What Things Are Worth

The Buckner ball is up for sale, and apparently current owner Seth Swirsky’s asking price is in the neighborhood of $1 million (he bought it in 2000 for $63,500 from Charlie Sheen, who paid $93,500 in 1992).  It’s easy to get why it’s valuable, but I don’t know how easy it is to justify it.

There’s a great moment during the second season of Mad Men when Bert Cooper explains to Harry Crane why he purchased a Rothko painting (in the clip it’s around the 2:45 mark).  “People buy things to realize their aspirations, it’s the foundation of our business.”  He pauses.  “But between you and me and the lamppost that thing should double in value by next Christmas.” 

It’s kind of a funny moment because of how true it is – in the art world, that’s basically how things work.  People buy paintings either because they like the aesthetic or because they think it could double by next Christmas.  But a baseball?  It’s become pretty commonplace to bash on nostalgia (a recent, pretty-great book by Simon Reynolds called Retromania talks about it fairly well), but that argument seems like it might make sense here.  No one would buy a Picasso because of it’s ties to the past, but someone might buy a signed Mickey Mantle baseball for just that reason.

This particular baseball has some obviously strange vibes surrounding it. It is steeped in significance and meaning, but it’s a little different for everyone.  Semiotically, when I say ‘tree’ we all see in our mind’s eye some similar version of what a tree is, but when I say ‘Buckner baseball’, a Red Sox fan is going to feel differently then my 87 year-old grandmother, who probably has no idea who Bill Buckner is.  What I don’t get is why anyone would feel good owning this?  It’s cool, sure, in the way that having something that no one else has is cool, but it doesn’t really say anything more than ‘I like things that are expensive and identifiable.’  It’s connotations, if anything, are mostly negative.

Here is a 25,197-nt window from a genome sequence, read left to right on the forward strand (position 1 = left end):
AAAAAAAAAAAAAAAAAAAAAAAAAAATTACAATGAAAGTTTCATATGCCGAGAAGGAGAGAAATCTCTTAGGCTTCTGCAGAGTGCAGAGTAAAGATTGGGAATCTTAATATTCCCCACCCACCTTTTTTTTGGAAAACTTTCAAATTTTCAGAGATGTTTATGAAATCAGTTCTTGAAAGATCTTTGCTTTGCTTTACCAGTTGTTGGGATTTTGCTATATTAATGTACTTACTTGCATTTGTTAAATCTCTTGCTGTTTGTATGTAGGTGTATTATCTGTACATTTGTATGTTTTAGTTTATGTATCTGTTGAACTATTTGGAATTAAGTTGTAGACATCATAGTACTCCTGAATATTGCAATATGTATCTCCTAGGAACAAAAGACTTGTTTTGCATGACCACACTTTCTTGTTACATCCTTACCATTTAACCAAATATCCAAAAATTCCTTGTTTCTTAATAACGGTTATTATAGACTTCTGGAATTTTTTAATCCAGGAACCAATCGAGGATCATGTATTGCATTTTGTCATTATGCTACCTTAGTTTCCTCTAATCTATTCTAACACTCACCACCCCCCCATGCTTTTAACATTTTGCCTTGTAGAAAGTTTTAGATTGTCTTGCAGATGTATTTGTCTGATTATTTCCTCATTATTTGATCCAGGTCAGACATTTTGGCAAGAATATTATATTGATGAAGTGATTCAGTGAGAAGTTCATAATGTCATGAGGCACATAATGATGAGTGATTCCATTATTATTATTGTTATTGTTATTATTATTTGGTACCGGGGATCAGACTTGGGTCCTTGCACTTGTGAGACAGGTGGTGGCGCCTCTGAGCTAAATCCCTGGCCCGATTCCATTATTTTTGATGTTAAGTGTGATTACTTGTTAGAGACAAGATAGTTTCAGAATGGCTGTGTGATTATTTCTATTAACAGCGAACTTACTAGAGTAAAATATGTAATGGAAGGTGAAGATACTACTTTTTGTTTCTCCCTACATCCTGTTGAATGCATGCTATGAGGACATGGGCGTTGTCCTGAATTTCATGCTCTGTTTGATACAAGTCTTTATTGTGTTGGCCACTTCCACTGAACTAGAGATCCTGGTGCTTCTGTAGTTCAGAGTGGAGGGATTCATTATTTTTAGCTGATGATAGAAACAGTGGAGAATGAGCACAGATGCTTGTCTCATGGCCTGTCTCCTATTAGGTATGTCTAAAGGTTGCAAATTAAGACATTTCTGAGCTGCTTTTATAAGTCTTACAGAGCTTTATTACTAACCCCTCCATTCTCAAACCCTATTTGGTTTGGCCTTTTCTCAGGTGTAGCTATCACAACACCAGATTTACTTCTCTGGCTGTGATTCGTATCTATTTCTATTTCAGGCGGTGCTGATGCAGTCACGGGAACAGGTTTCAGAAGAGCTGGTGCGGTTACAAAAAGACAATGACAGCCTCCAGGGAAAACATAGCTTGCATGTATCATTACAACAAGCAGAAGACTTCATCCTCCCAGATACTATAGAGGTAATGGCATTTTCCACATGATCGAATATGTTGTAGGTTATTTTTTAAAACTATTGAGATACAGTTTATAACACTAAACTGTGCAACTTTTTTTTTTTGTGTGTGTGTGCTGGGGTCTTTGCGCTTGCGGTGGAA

Comic book artist Todd McFarlane famously bought Mark McGwire’s 70th home run ball for $3 million in 1999.  I understand that a little more, but it’s still a lot of money for a baseball.  Someone’s going to buy this ball, maybe around the million dollar asking price, and they’re going to be happy they bought it, and they’re going to take it home and tell all their friends, but I wonder where, in three or four or twenty years, that ball will be.  On the mantle?  A safety deposit box?  In a dresser drawer?

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11 years ago

Wouldn’t the ball have positive connotations for Mets fans? Not everyone is a Red Sox fan. I am, and everyone I know is, but I’ve heard there are Others.

Also: Charlie Sheen is a terrible investor. How’d he lose $30,000 on the thing? The price of the thing should’ve only gone up, especially because of the value of being able to say “the Bill Buckner ball, formerly owned by Charlie Sheen.”

11 years ago
Reply to  Yirmiyahu

(f) glassSheets is not a Red Sox fan.

11 years ago
Reply to  Cody Wiewandt

A World Series victory only seems “a little cheap” when viewed from the perspective of the other team.

Seth Swirsky, the owner of the ball, calls it the “Mookie ball” and treasures it as a symbol of the World Series victory.


11 years ago
Reply to  Yirmiyahu

It’s true. I mean… how often do you get to get to buy a ball that you know Charlie Sheen has done lines off of? Well, as often as you can buy a ball from Charlie Sheen, I guess, but still…